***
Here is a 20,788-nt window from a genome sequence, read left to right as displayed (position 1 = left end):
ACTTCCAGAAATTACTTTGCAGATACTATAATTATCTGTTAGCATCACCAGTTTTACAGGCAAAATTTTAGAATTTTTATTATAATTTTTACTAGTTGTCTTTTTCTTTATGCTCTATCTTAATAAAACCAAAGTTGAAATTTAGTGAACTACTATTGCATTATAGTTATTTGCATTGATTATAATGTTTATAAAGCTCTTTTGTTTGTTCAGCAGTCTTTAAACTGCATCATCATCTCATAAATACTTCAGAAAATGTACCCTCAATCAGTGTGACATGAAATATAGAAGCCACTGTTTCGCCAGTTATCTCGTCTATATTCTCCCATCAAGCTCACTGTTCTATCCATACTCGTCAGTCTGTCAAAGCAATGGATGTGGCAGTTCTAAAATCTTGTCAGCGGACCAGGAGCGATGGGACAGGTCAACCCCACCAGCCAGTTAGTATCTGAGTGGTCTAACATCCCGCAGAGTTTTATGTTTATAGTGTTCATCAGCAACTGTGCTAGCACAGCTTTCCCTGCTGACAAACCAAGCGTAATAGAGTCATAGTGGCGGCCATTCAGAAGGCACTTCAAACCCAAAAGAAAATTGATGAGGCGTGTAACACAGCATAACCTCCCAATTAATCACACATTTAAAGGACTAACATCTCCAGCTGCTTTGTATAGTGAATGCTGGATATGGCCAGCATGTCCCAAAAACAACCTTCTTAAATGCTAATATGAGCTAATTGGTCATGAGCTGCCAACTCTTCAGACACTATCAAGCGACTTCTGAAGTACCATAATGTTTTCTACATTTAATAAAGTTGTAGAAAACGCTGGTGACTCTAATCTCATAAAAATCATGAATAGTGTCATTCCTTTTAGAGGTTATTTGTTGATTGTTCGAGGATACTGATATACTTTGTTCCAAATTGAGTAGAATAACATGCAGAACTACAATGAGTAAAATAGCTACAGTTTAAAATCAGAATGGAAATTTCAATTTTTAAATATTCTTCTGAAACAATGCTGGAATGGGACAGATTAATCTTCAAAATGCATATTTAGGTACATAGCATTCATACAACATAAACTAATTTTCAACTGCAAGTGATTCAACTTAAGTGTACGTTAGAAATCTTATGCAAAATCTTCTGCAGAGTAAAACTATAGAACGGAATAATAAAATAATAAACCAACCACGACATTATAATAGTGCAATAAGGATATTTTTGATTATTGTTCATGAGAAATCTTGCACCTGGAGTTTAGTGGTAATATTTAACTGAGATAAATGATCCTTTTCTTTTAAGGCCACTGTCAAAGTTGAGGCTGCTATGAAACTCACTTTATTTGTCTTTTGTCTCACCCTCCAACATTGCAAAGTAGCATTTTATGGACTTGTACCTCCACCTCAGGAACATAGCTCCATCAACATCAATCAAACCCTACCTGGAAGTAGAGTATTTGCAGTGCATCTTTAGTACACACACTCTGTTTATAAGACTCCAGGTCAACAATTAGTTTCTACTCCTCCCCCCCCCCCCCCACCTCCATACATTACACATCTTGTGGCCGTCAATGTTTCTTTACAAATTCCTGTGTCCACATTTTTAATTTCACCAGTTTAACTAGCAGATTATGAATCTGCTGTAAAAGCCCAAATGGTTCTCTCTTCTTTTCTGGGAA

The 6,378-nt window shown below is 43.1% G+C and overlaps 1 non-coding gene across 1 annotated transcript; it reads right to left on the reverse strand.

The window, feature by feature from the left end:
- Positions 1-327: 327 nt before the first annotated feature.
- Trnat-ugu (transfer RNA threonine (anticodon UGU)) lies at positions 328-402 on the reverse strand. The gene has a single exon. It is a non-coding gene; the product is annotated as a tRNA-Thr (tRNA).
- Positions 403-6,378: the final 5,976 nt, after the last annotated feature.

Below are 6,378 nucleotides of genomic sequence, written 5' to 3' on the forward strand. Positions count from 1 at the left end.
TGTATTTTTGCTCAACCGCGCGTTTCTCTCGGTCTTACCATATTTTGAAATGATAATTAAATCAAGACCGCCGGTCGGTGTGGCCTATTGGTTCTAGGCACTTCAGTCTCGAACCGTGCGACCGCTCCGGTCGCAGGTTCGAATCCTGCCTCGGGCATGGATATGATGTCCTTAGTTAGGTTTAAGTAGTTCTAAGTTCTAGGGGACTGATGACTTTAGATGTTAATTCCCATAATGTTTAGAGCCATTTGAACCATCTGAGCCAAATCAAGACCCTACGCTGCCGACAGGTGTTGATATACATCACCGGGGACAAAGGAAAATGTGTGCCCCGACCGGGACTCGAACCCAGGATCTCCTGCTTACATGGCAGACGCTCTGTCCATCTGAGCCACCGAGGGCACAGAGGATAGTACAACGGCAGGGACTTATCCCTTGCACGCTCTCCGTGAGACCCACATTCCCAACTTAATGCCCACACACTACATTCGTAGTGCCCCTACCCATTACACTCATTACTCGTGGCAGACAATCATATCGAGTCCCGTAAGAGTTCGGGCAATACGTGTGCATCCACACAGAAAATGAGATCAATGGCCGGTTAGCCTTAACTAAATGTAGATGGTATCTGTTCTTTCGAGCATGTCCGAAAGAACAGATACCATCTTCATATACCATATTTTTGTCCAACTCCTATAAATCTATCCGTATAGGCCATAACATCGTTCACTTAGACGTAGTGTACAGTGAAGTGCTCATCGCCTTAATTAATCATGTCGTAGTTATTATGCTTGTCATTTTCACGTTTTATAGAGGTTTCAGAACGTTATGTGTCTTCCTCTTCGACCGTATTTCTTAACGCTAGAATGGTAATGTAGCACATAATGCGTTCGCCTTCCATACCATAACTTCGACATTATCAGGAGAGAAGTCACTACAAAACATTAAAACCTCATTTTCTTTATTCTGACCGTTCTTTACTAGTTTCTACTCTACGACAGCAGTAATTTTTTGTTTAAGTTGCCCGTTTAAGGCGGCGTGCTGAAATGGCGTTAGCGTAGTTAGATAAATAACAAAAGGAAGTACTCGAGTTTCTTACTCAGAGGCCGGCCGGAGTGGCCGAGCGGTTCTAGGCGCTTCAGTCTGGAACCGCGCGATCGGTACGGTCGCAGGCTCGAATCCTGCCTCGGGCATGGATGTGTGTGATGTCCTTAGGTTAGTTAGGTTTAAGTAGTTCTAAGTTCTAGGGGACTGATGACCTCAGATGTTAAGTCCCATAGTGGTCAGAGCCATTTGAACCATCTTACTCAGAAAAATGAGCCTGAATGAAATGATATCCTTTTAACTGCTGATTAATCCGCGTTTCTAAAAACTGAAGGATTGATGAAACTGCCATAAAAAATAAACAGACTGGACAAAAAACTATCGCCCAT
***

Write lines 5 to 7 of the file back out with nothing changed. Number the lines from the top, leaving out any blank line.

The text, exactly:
- Positions 1-327: 327 nt before the first annotated feature.
- Trnat-ugu (transfer RNA threonine (anticodon UGU)) lies at positions 328-402 on the reverse strand. The gene has a single exon. It is a non-coding gene; the product is annotated as a tRNA-Thr (tRNA).
- Positions 403-6,378: the final 5,976 nt, after the last annotated feature.